What Are the Documentation Requirements?
Between the previous (2008) version and the latest, current version, ISO 9001: 2015, there was considerable change to the requirements for documentation. The earlier version included a requirement for a quality manual and mandated written procedures in 6 areas. Both of these have now been dropped.
There is much (mis) information being propagated, including the complete falsehood of 'now we don't need to have any documents at all'! Not true.
The changes are positive in my opinion, as the intent is to make it more flexible, and put even more power into the hands of organisations to choose what they need. But for people who want to know 'exactly' what they have to have, it could take a while to understand them. And for any old-fashioned auditors wanting the list of mandatory procedures, it is going to be a learning curve.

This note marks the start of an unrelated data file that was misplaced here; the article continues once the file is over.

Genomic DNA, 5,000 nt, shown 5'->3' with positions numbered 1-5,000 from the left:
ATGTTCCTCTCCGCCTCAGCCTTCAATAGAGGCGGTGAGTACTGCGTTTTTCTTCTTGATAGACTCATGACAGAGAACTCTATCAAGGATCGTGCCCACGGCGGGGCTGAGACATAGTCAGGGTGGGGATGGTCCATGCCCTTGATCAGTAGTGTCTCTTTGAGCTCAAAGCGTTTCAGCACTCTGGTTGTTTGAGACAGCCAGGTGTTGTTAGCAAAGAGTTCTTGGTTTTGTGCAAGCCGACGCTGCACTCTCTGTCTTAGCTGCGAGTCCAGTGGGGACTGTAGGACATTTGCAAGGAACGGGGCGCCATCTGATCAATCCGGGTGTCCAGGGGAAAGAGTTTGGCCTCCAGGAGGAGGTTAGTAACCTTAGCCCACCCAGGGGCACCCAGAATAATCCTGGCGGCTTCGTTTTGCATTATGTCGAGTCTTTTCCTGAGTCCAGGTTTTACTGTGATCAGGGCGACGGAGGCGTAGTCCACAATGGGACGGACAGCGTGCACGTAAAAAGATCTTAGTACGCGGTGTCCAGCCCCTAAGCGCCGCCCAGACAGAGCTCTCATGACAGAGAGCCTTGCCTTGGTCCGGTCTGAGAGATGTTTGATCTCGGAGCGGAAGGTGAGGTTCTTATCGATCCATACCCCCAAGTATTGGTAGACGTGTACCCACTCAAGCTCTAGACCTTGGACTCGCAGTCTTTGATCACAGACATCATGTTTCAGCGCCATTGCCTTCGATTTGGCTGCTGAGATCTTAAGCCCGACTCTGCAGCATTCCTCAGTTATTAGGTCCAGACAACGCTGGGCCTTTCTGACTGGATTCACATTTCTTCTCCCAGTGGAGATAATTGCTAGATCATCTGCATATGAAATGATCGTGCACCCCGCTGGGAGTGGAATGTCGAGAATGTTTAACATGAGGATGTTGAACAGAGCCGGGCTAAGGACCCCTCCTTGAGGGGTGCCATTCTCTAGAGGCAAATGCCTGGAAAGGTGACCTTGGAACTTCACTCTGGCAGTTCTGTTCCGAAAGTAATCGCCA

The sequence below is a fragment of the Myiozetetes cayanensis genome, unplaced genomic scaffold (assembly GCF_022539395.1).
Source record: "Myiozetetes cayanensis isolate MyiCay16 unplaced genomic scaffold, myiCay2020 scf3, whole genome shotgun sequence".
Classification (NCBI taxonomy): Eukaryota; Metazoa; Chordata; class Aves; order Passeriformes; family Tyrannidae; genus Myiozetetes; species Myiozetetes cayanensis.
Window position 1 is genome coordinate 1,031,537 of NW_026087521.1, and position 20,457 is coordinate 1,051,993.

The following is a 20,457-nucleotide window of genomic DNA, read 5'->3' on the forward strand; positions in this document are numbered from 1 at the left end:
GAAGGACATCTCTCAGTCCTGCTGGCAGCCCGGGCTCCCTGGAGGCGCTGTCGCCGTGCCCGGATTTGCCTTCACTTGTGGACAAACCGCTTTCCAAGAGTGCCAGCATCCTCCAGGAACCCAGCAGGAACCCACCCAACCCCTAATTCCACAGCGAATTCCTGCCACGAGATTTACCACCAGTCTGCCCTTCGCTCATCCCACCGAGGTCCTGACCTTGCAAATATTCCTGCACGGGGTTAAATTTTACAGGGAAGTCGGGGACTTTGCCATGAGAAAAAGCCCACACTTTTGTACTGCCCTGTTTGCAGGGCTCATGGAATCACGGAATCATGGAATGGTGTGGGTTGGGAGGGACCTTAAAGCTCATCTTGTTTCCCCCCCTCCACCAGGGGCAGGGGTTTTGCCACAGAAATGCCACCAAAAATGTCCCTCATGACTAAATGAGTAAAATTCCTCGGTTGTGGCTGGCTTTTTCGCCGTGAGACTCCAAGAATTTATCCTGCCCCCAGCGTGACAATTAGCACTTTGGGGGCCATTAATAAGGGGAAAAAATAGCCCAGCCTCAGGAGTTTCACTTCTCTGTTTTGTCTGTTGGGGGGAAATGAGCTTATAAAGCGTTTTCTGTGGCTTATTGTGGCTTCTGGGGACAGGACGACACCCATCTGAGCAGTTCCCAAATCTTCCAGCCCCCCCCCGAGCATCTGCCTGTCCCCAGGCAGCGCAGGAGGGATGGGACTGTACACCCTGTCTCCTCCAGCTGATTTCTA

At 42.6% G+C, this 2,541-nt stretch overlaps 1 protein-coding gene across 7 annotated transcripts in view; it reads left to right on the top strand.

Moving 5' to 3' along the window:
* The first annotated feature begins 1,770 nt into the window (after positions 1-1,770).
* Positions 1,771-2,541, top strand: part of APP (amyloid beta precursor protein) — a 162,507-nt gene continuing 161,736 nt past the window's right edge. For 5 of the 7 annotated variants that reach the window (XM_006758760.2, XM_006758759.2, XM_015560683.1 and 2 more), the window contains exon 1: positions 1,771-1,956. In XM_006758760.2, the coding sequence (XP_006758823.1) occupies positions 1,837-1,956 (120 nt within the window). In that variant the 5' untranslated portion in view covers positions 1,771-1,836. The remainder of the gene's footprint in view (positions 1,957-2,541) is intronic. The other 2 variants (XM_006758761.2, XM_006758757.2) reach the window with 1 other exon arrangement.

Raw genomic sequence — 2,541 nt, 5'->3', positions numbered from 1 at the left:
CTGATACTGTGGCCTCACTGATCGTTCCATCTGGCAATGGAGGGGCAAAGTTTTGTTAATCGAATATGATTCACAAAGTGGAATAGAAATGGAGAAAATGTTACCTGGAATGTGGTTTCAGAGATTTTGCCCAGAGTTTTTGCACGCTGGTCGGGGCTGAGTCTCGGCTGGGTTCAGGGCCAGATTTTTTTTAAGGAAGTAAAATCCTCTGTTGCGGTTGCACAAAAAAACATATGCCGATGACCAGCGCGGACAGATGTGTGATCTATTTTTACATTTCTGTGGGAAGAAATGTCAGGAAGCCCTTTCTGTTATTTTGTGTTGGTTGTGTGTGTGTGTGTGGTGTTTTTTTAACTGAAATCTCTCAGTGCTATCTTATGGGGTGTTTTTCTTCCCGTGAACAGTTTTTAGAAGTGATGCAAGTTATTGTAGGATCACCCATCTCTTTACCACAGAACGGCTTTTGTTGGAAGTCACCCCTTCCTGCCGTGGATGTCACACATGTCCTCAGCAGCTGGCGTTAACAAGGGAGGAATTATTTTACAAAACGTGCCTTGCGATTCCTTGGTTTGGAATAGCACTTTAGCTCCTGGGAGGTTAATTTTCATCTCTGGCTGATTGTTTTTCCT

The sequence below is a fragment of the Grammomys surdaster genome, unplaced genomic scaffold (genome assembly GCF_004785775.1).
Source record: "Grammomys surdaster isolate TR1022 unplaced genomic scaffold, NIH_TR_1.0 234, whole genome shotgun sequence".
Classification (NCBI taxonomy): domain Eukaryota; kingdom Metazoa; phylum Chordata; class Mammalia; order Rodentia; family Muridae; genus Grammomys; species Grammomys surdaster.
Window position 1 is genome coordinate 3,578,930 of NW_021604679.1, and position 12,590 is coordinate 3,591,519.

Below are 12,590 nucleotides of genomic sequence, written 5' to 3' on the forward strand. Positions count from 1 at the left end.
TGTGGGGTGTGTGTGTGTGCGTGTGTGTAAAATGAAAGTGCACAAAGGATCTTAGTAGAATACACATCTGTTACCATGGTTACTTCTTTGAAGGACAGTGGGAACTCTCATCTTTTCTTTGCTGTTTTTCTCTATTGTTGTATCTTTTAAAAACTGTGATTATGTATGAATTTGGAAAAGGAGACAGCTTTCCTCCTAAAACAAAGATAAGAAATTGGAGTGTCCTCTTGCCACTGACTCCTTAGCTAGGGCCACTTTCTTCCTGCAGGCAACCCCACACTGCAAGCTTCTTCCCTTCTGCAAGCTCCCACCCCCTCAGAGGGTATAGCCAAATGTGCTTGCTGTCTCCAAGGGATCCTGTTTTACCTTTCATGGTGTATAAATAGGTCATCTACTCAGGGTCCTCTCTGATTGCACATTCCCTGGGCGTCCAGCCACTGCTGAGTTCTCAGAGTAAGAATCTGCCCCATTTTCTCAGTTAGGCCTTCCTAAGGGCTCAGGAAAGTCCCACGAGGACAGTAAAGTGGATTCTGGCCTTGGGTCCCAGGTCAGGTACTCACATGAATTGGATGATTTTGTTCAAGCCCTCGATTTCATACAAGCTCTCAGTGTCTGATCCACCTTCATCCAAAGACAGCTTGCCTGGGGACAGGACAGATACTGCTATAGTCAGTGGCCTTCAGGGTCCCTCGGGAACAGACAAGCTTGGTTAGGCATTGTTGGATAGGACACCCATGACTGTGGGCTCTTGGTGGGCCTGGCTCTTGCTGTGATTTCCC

In a nutshell, you need:
- the documents that you decide are necessary in order to plan, operate, improve and maintain your quality system (see what I mean about broad? mind you, it was similar in the 2008 version too)
- the documents required by the Standard. It specifically requires: a written scope for your system, a written quality policy and written quality objectives. But beyond this, it also calls for 'written information' in a number of clauses. Figuring out where this applies to you and how can be a bit tricky if you're new to the whole thing.
Do be aware that there is a big difference between how the previous version (2008) and the latest, now current version (2015) treat 'documents'.
Naturally, there is plenty of guidance and simple examples of how to meet the requirements in a practical and simple way in my DIY ISO 9001 Kit.
Or, if you're making the transition to the 2015 version, there is practical, clear and concise advise and guidance in the DIY Transition Kit.
ISO has also published a Guidance document.
Author: Jane Bennett